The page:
Central gold district
The discovery of alluvial gold in gullies south of Clermont in 1861 triggered one of Queensland's major gold rushes. Today, the old gold mining district surrounding Clermont attracts interest from fossickers and metal detector enthusiasts.
Fossickers require a fossicking licence in all areas and must comply with the special conditions of access (see below).
If you have any questions about fossicking, contact the local mining registrar.
There are 10 separate general permission areas in the Clermont area where landholders have given general permission for fossicking. Seven of these are in the Clermont State Forest (PDF, 200KB).
- Bathampton fossicking map (PDF, 280KB)
- Birimgan fossicking map (PDF, 447KB)
- Birimgan West fossicking map (PDF, 178KB)
- Black Ridge fossicking map (PDF, 256KB)
- Four Mile fossicking map (PDF, 383KB)
- Four Mile West fossicking map (PDF, 199KB)
- McDonald Flat fossicking map (PDF, 286KB)
- McMasters fossicking map (PDF, 388KB)
- Museum Reserve fossicking map (PDF, 288KB)
- Town Reserve fossicking map (PDF, 316KB)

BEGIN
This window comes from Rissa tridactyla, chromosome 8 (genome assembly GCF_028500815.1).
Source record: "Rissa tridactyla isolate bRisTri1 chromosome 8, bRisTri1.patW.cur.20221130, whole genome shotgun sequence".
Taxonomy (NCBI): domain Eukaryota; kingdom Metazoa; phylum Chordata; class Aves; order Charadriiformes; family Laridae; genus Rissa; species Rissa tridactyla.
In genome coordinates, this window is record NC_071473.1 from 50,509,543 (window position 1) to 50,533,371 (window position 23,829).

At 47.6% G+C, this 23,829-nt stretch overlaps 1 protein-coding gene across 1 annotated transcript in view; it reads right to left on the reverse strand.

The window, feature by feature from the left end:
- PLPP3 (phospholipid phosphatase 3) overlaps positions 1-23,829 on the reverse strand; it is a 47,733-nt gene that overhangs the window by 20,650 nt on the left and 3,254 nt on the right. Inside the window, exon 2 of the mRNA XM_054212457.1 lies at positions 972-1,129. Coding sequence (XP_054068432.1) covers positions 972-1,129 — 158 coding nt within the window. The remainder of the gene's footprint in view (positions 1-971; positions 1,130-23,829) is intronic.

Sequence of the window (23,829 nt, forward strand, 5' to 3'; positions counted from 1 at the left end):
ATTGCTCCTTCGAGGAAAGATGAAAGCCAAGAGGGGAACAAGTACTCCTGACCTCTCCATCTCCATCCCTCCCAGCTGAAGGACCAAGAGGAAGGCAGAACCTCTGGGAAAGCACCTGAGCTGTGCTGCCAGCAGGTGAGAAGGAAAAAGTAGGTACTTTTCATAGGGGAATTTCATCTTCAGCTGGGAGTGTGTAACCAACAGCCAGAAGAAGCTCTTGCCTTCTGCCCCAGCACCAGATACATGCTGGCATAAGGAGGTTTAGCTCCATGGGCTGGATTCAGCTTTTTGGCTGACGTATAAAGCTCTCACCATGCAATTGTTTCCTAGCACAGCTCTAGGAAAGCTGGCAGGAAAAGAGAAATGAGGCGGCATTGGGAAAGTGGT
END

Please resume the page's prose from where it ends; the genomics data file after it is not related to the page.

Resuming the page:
Camping is not permitted. There is a range of accommodation facilities in Clermont.
Gold occurs in a range of settings in the district. The primary source is numerous lode gold deposits, mostly quartz reefs, in the Anakie Metamorphic Group. Only a small number of these were economic to work.
More important were deep leads in old conglomerates (gravels) of Permian age, which overlie the metamorphics. These have usually been interpreted as ancient buried streams in which alluvial gold shed from the lodes has accumulated. Nuggets in excess of 15g were common and some specimen gold occurred in quartz-rich clasts. Other deep leads were located in late Tertiary alluvial deposits, in linear belts cutting across the present drainage pattern.
Finally there were the alluvial deposits of modern-day streams, derived from gold shed from older deposits.
The deep leads produced the most gold.
The gold of interest to modern fossickers is primarily from the young alluvial material, as well as eluvial deposits formed when gold or gold-bearing rock fragments have been transported short distances from their sources, and concentrated within the soil horizon.
Some older Tertiary wash on the edges and tops of interfluves may also be of interest. Some nuggets may have formed in these environments by chemical accretion of small gold particles into larger fragments or through the chemical action of host soils or sediments on a gold solution.
Panning is the simplest recovery method for the finer alluvial gold. However, the scarcity of water may preclude panning during dry periods. Dry blowing methods may be employed.